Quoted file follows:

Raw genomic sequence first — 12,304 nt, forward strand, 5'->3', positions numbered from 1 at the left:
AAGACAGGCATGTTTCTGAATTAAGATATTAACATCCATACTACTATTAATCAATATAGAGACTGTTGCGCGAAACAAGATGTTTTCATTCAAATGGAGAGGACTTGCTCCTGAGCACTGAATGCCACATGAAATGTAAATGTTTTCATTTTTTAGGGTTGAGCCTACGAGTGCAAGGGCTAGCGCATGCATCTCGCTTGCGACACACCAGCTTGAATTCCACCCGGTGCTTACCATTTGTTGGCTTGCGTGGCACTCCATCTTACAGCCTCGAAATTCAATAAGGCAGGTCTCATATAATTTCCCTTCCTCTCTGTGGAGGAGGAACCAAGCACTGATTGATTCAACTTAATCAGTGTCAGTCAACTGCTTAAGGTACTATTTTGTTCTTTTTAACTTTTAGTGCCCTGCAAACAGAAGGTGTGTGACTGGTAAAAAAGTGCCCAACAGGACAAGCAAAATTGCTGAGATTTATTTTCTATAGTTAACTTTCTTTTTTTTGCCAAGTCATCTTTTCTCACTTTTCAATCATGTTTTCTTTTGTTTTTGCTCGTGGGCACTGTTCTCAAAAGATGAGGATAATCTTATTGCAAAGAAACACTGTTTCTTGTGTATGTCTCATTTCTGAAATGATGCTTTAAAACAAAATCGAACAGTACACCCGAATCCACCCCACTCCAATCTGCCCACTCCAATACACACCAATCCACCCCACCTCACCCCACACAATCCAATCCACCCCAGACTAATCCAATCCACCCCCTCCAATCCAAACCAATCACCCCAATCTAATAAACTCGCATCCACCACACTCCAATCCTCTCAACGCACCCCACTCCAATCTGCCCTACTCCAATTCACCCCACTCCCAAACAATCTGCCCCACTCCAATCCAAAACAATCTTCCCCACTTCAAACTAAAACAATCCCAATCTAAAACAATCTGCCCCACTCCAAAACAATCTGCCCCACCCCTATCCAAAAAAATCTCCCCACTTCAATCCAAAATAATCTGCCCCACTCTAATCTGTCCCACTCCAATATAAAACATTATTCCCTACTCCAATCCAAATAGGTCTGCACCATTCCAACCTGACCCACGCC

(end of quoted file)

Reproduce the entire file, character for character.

Raw genomic sequence first — 12,304 nt, forward strand, 5'->3', positions numbered from 1 at the left:
AAGACAGGCATGTTTCTGAATTAAGATATTAACATCCATACTACTATTAATCAATATAGAGACTGTTGCGCGAAACAAGATGTTTTCATTCAAATGGAGAGGACTTGCTCCTGAGCACTGAATGCCACATGAAATGTAAATGTTTTCATTTTTTAGGGTTGAGCCTACGAGTGCAAGGGCTAGCGCATGCATCTCGCTTGCGACACACCAGCTTGAATTCCACCCGGTGCTTACCATTTGTTGGCTTGCGTGGCACTCCATCTTACAGCCTCGAAATTCAATAAGGCAGGTCTCATATAATTTCCCTTCCTCTCTGTGGAGGAGGAACCAAGCACTGATTGATTCAACTTAATCAGTGTCAGTCAACTGCTTAAGGTACTATTTTGTTCTTTTTAACTTTTAGTGCCCTGCAAACAGAAGGTGTGTGACTGGTAAAAAAGTGCCCAACAGGACAAGCAAAATTGCTGAGATTTATTTTCTATAGTTAACTTTCTTTTTTTTGCCAAGTCATCTTTTCTCACTTTTCAATCATGTTTTCTTTTGTTTTTGCTCGTGGGCACTGTTCTCAAAAGATGAGGATAATCTTATTGCAAAGAAACACTGTTTCTTGTGTATGTCTCATTTCTGAAATGATGCTTTAAAACAAAATCGAACAGTACACCCGAATCCACCCCACTCCAATCTGCCCACTCCAATACACACCAATCCACCCCACCTCACCCCACACAATCCAATCCACCCCAGACTAATCCAATCCACCCCCTCCAATCCAAACCAATCACCCCAATCTAATAAACTCGCATCCACCACACTCCAATCCTCTCAACGCACCCCACTCCAATCTGCCCTACTCCAATTCACCCCACTCCCAAACAATCTGCCCCACTCCAATCCAAAACAATCTTCCCCACTTCAAACTAAAACAATCCCAATCTAAAACAATCTGCCCCACTCCAAAACAATCTGCCCCACCCCTATCCAAAAAAATCTCCCCACTTCAATCCAAAATAATCTGCCCCACTCTAATCTGTCCCACTCCAATATAAAACATTATTCCCTACTCCAATCCAAATAGGTCTGCACCATTCCAACCTGACCCACGCC